Genetic research confirms that your dog’s breed influences his personality, but so do you

For thousands of years steadfast friendship between humans and dogs, we have successfully created around 350 different breeds. We’ve relied on terriers for hunting, sheepdogs for herding, and everything for companionship, but how much are dog personalities defined by their breed? In a new article, researchers from the United States analyzed the genetic codes of more than 4,000 different dogs and surveyed 46,000 pet owners. They identified many genes associated with behaviors typical of certain breeds, such as terriers’ tendency to catch and kill prey.

Their findings ultimately suggest that breed type explains many aspects of a dog’s unique personality.

But dog owners also play a very important role in training their dogs. dog personality – for example, if they are playful, tolerant of others, seeking attention or barking quickly. So let’s take a closer look at how you can raise a good canine citizen.

What the investigation found

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Dog breeds they are a fascinating window into selective breeding, and some behavior patterns we see in different breed groups, for example herding and retrieving, are hard to explain. The new US document gives us clues as to how some of those patterns may have arisen.

The researchers analyzed DNA samples from more than 200 dog breeds. Based on the DNA data, they were able to narrow them down to 10 major genetic lineages, including terriers, shepherds, retrievers, sighthounds, bloodhounds, and pointers/spaniels.

Each lineage corresponds to a category of breeds historically used for tasks, such as hunting by scent versus sight, or herding versus guarding livestock.

This means that breeds that are not closely related, but are bred for the same purpose, may share common gene sets. This has been very difficult to show in the past.

For example, the paper identifies herding breeds, such as Kelpies or border collies, that are characterized by high “nonsocial fear,” which is fear of environmental stimuli such as loud noises, wind, or vehicles. Terriers, like Jack Russells, are characterized by a high predatory chase. And the hounds, like the Beagles, due to their low training capacity.

These align with what these dogs were bred for: herding breeds for their high environmental awareness and sensitivity, terriers for pursuing and killing prey, and bloodhounds for their independent focus on non-visual (scent) cues.

Researchers take a closer look at herders, due to their easily identifiable and often innate herding behavior.

Interestingly, the gene found to be common among herding dogs, called EPHA5, has also been associated with anxiety-like behaviors in other mammals, as well as with attention deficit/hyperactivity disorder (ADHD) inhumans. The research team says this could explain the breed’s high energy and tendency to hyper-focus on tasks.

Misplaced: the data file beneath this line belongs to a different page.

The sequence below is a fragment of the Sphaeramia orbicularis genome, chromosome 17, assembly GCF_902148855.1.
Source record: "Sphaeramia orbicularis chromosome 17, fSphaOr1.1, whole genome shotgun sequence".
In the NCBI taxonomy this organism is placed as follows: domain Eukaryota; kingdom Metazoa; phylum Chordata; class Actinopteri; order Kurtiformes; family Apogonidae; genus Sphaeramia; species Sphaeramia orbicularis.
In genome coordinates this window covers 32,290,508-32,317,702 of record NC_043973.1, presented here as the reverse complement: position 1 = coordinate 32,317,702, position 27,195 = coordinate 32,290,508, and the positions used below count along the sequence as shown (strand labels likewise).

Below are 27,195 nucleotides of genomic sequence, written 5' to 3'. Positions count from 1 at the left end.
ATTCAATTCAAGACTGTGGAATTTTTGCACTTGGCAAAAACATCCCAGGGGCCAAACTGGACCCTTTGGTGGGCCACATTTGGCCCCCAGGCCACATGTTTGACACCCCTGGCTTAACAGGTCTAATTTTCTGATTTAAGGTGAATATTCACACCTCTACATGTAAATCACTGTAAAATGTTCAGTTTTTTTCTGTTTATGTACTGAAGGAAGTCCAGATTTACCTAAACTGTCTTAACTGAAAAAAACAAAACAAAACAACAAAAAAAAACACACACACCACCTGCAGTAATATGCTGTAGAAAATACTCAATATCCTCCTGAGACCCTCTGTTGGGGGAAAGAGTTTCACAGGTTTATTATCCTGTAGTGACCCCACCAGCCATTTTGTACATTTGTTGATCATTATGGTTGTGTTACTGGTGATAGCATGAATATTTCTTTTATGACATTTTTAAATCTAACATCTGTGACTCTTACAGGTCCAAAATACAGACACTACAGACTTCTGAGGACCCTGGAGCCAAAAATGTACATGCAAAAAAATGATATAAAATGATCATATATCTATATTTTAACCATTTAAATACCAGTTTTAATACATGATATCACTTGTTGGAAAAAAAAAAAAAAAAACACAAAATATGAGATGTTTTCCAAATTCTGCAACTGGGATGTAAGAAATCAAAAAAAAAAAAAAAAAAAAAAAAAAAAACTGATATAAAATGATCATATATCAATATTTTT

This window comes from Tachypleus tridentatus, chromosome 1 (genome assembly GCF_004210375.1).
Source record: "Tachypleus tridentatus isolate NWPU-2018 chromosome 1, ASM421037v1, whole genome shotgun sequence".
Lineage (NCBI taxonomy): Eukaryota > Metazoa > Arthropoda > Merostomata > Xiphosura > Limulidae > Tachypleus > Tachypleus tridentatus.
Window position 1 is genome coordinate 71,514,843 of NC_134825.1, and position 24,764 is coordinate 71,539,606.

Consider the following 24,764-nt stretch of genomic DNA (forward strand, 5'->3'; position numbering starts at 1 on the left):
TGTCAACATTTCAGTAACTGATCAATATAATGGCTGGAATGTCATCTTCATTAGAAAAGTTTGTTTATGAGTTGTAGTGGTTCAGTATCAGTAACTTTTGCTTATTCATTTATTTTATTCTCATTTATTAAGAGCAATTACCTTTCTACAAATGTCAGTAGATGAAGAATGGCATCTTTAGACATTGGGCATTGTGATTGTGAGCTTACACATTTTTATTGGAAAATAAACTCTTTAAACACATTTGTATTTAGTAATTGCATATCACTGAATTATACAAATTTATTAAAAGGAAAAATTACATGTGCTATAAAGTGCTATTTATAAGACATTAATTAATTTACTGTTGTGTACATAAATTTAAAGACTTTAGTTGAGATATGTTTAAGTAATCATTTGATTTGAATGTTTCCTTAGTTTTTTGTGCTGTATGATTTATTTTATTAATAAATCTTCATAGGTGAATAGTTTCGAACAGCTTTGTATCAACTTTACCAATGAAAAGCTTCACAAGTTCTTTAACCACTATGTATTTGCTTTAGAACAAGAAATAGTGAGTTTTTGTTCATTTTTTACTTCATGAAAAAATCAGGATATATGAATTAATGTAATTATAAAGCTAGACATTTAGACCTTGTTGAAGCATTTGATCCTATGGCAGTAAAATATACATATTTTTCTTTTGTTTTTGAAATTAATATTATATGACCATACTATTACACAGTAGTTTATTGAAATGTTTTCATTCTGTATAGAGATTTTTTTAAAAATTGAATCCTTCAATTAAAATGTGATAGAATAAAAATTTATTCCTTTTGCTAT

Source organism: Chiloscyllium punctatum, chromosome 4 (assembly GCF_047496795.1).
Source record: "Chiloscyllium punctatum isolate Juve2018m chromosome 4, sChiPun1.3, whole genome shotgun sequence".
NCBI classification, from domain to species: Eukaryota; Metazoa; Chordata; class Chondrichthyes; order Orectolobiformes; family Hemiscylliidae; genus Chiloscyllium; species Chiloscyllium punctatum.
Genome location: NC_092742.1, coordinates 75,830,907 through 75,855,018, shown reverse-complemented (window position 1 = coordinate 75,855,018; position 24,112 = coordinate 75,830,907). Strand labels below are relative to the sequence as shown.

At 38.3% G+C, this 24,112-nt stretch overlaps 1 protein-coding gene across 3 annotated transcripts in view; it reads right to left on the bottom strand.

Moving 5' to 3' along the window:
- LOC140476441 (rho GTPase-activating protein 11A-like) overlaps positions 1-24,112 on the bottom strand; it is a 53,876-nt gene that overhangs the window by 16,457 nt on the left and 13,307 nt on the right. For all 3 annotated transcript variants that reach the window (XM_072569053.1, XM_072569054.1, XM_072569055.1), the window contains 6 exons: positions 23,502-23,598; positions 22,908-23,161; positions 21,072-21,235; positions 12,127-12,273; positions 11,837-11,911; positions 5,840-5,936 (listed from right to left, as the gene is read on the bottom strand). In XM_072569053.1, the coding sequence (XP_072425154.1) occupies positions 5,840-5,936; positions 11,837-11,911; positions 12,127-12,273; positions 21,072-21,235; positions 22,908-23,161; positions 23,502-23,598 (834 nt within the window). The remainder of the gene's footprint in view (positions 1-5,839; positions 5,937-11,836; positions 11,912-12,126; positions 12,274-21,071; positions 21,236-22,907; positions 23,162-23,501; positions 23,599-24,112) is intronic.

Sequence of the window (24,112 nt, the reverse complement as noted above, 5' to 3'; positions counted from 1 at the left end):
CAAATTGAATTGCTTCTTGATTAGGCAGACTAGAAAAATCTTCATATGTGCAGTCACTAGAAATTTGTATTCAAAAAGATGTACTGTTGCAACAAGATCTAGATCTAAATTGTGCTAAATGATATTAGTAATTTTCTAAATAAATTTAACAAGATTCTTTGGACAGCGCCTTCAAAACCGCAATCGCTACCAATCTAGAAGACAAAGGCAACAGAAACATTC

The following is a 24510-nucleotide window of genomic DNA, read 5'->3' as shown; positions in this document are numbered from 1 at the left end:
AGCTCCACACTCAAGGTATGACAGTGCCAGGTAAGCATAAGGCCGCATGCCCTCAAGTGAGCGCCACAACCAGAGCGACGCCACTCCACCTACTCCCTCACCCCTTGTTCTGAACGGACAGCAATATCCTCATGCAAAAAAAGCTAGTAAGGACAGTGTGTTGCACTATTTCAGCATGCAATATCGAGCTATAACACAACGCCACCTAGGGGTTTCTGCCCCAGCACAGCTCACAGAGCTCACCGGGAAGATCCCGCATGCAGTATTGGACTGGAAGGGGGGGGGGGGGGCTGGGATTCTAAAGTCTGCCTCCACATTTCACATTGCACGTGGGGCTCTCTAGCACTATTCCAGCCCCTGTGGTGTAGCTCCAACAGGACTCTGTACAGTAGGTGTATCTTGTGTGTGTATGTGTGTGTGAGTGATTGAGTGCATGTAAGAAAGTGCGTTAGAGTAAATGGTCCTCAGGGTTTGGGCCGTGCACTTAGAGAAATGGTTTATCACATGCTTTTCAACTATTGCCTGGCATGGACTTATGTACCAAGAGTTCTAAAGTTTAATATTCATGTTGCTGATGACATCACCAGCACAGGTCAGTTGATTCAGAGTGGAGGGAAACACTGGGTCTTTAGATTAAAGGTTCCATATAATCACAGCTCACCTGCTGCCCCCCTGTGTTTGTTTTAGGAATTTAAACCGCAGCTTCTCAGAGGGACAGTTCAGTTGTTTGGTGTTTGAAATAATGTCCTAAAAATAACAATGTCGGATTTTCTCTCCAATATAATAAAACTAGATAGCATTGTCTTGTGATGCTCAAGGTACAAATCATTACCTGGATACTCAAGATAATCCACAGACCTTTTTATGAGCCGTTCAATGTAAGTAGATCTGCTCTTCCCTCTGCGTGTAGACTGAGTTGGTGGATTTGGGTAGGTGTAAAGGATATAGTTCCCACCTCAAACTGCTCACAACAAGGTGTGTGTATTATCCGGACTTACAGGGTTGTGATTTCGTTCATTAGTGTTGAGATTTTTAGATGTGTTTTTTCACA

What dog owners need to know

The fact that dog behavior varies with breed has been generally accepted among researchers for some time, to varying degrees. But it’s important not to discount how a dog’s upbringing can also shape his personality.

In fact, a different genetic study earlier this year suggested that while a dog’s lineage influences behavior, it’s probably not the most important.

Those researchers emphasize that dog behavior is influenced by many different genes that existed in dogs before breeds were developed, and these genes are present in all breeds. They argue that modern breeds are distinguished primarily by their appearance, and that their behavior is likely influenced more by environmental factors, such as breeding and learning history, than by genetics.

So what does that mean for dog owners? Well, although a dog’s behavior is influenced by its breed, there is a lot we can do to make a good canine companion.

This job is particularly important during the first one to two years of a dog’s life, beginning with early socialization as puppies.

They should be exposed to all the stimuli we want them to accept when they grow up, such as children, vehicles, other animals, walks, weekend sports, travel, and grooming.

Then we must continue to train and guide the dogs to behave in ways that keep them and others safe as they grow. Just as human children and adolescents need guidance to learn to make good decisions and get along with others, our dogs need the same guidance from adolescence to adulthood (usually around age two).

While breed alone may not be a good predictor of any particular dog’s behavior, it’s certainly sensible to pay attention to the breeds they were originally bred for. The new study backs up that sentiment. Those behavior patterns that helped dogs do their original job for humans are probably still going strong in the population.

That means if you already have backyard chickens or pocket pets like rabbits, think carefully before adopting a terrier and plan what you will do if the terrier wants to hunt your small animals.

If you live in the city or in an apartment block where the environment is constantly busy, this is likely to be quite a challenge for a herding breed. And if you want a dog that’s very responsive to you, bloodhounds probably aren’t much of a bet.

Selecting a dog that fits your lifestyle is a game of odds. It is perfectly possible to find a very receptive and trainable hound, or a terrier that can live in peace, for example, with pet rats.

But if that’s something you specifically need from a dog, bet on starting with a breed developed for that lifestyle. Then put a lot of time and effort into socialization and training.

Dogs are mostly what we make of them, and they reward ten times the effort we put into their behavior.

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